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How Flutterwave and Olugbenga Agboola are laying the groundwork for a startup boom across Africa

By Guardian Nigeria
24 March 2023   |   1:54 am
As the new year kicks off, many experts are predicting economic downturns. Thanks to a constellation of factors, including the Russian invasion...

As the new year kicks off, many experts are predicting economic downturns. Thanks to a constellation of factors, including the Russian invasion of Ukraine and lingering supply chain issues caused by the COVID-19 pandemic, the bright spots seem few and far between. Luckily, Olugbenga “GB” Agboola sees a sunnier picture.

As the CEO of Flutterwave, an African payments company recently valued at $3 billion, he’s accustomed to seeing potential in places and ideas that others overlook. To him, the African tech scene is ready to make returns on the foreign investments that have poured into the continent over the past few years.

In other words, the best is yet to come.

“Everywhere you look, there is untapped potential in Africa,” Olugbenga Agboola said. “The current state of affairs hasn’t dampened that. Africa’s digital economy is still set to expand over the next several years, more than five times its current size by some estimates. When you look at that, it’s hard not to be excited, no matter what the immediate future looks like globally.”

He envisions a future for African startups that follows the model Flutterwave pioneered. By beginning small, constantly upgrading offerings, and taking full advantage of its domestic and international partnerships, the company managed to break almost every record in African startup history.

“Our biggest strength as a company has been partnerships. It takes a village to make this work, and now that Africa is rising in terms of investment and startups, there is a much bigger village,” he said. “When you have companies like Flutterwave that have achieved unicorn status in Africa, it attracts the attention of top Silicon Valley investors and partners, which also increases the population of the village. So now that we have shown to the world that African startups are legitimate investment opportunities, the seeds for future growth have been planted.”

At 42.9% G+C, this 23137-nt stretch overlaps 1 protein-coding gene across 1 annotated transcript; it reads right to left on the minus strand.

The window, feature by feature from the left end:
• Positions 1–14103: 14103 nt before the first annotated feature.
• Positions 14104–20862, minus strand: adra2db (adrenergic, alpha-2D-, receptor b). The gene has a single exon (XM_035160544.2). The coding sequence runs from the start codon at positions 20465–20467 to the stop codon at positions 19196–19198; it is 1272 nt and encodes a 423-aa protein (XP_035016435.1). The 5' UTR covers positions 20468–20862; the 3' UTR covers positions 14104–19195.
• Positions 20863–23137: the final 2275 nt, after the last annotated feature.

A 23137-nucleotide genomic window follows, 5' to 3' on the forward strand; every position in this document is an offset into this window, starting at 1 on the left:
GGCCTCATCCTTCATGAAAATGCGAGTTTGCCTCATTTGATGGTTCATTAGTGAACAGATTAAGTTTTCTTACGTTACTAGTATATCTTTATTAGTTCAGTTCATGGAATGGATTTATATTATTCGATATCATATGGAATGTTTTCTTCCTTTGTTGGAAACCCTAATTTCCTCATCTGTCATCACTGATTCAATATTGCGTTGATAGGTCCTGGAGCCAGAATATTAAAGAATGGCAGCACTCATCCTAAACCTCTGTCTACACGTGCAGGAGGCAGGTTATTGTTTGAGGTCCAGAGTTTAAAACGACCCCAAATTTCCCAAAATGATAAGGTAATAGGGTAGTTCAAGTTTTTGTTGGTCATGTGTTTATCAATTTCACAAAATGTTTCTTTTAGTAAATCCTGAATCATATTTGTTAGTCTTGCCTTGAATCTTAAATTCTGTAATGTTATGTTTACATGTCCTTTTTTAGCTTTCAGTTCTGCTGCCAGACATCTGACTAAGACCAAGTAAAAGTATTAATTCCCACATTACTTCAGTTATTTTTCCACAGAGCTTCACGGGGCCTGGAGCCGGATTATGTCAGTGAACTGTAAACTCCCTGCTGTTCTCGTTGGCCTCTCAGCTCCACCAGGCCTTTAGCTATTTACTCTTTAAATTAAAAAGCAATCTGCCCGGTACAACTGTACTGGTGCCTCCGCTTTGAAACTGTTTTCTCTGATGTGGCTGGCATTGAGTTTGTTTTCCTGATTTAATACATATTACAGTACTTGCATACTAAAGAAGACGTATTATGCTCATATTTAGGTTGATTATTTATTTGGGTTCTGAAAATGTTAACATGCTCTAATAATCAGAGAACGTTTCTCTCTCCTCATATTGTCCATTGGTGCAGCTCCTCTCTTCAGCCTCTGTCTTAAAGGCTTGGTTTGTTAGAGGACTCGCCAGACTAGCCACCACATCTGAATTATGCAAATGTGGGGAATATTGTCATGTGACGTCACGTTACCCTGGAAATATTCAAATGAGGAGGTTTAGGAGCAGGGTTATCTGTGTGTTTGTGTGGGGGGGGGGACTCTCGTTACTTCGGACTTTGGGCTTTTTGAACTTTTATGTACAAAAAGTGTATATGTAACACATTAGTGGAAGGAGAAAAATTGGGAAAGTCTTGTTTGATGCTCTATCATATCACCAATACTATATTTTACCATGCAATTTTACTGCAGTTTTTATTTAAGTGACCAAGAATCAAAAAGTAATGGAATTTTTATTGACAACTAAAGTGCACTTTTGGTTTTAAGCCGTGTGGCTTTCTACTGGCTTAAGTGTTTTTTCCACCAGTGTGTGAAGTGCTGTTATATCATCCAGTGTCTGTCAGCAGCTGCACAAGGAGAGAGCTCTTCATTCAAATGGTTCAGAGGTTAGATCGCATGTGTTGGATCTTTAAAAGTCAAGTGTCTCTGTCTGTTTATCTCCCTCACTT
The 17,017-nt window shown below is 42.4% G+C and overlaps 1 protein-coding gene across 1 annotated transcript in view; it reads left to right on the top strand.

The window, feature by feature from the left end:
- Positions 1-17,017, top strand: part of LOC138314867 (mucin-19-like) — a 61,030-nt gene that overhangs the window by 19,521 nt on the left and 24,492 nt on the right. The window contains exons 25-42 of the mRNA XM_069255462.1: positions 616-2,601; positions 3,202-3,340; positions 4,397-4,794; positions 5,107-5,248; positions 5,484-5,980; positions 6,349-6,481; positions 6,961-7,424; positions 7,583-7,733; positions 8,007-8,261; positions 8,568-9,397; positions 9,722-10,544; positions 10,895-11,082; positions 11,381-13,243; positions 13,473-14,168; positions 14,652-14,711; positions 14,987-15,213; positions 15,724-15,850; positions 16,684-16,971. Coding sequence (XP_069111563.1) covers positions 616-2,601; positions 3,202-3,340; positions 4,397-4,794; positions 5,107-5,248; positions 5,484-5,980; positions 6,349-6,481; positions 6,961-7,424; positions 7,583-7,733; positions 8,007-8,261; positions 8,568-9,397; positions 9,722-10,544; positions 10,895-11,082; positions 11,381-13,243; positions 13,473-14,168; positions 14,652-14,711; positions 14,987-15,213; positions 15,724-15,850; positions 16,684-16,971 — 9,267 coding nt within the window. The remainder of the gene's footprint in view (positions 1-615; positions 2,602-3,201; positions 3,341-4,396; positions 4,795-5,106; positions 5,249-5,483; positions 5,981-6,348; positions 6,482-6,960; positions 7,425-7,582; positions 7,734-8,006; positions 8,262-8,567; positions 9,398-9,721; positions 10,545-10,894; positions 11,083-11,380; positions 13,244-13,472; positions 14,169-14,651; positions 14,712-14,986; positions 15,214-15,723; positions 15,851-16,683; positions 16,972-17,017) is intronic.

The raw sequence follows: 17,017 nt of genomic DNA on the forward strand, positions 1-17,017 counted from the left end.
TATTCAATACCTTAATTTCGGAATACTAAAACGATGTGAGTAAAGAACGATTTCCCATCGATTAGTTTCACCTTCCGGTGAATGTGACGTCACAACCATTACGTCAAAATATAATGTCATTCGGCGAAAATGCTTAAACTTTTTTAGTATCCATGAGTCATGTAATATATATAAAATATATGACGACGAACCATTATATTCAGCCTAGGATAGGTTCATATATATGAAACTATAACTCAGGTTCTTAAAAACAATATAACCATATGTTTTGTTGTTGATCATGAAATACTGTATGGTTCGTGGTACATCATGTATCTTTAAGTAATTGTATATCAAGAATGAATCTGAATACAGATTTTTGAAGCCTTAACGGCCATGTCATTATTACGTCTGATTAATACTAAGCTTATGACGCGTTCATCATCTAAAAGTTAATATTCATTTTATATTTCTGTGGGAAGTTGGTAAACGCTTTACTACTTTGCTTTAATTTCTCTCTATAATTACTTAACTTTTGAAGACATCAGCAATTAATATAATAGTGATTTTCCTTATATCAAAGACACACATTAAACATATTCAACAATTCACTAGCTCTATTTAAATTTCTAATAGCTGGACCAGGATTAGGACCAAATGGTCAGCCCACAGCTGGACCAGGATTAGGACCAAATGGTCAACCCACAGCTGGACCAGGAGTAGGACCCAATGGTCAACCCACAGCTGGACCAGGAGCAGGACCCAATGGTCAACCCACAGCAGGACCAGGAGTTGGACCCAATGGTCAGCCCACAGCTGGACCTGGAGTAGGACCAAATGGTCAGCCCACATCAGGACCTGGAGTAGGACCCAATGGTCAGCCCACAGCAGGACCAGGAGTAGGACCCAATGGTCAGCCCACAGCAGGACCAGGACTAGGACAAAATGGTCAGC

Olugbenga Agboola is firm in his commitment. He pointed to trend lines from the past few years — how startups in Africa raised more than $4 billion in 2021 after raising only $2 billion in 2020 — as the best way to think about the future.

“The thing about technology startup companies like ours is that we can move quickly. The act of pivoting is baked into our DNA. When we notice a problem, we possess the agility to be responsive to it,” Agboola said. “Of course, we did not predict the Russia-Ukraine war and all of the consequences it has caused around the world, but shocks like that can be absorbed when you have the ability to look around and make quick changes.”

In those terms, Flutterwave has been an inspiration. The company was founded in 2016 by Olugbenga Agboola and Iyinoluwa Aboyeji as a simple payments option for Africans, but it quickly expanded its offerings to cater to a broader and more diverse range of clientele. Now, it’s a juggernaut that’s transformed the landscape of online payment in and to the continent.

“When we began, we understood the need for an online payment processing service in Africa because we had worked internationally and seen how financial technology benefits people and companies,” Agboola said. “But what we did not foresee was becoming the infrastructure of all African online payments. Right now, there is not a fintech company in Africa that does not use our service.”

Its latest pivots — launching products like Flutterwave Market and Send, as well as acquiring the creator platform Disha — show the broad vision and foundational belief that Flutterwave and Olugbenga Agboola have in their market space.

“Every day we’re seeing African companies scaling to the U.S. and vice versa. This is the beginning of the seeds growing into fully mature companies,” he said. “We are very proud to have helped show other African entrepreneurs the way to grow smartly and to show foreign investors the true potential that lives here.”

The momentum that Flutterwave has started can’t be stopped by a few bad months in the global economy, he added. The potential of African startups has always been great, but now that Flutterwave has demonstrated a realization of that potential, more money and ambition will be poured into other startups.

In 2021, Time magazine named the business one of its Most Influential Companies, thanks in part to its ability to inspire. Not only has Flutterwave given new hope to African entrepreneurs, opened the eyes of a generation of students, and commanded soaring investments, but it’s also worked alongside governments to change regulations on interstate commerce to become more business friendly and economically stimulative.

“Our goal is not to simply create a company. We want our legacy to be much greater than that,” Olugbenga Agboola said. “We want to inspire others, to make things greater for Africans, and to help the world see the true potential of the amazing people we have here.”